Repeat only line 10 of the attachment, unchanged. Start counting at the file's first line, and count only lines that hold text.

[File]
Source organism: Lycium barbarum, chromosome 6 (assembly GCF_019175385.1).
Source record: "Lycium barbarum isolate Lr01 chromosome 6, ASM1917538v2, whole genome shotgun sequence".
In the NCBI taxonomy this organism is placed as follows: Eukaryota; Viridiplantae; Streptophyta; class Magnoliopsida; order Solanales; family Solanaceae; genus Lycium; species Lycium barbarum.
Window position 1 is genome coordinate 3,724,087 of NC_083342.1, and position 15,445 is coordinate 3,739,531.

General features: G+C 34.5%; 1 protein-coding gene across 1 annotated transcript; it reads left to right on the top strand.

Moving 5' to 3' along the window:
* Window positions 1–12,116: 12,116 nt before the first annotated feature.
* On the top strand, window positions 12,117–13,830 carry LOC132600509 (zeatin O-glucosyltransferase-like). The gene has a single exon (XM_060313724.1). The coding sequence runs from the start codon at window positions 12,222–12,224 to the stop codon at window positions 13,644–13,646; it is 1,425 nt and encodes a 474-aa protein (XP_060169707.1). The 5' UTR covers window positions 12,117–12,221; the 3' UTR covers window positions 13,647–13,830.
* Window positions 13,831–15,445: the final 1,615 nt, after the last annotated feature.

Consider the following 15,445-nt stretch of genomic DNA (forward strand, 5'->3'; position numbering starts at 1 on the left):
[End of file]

Consider the following 15,445-nt stretch of genomic DNA (forward strand, 5'->3'; position numbering starts at 1 on the left):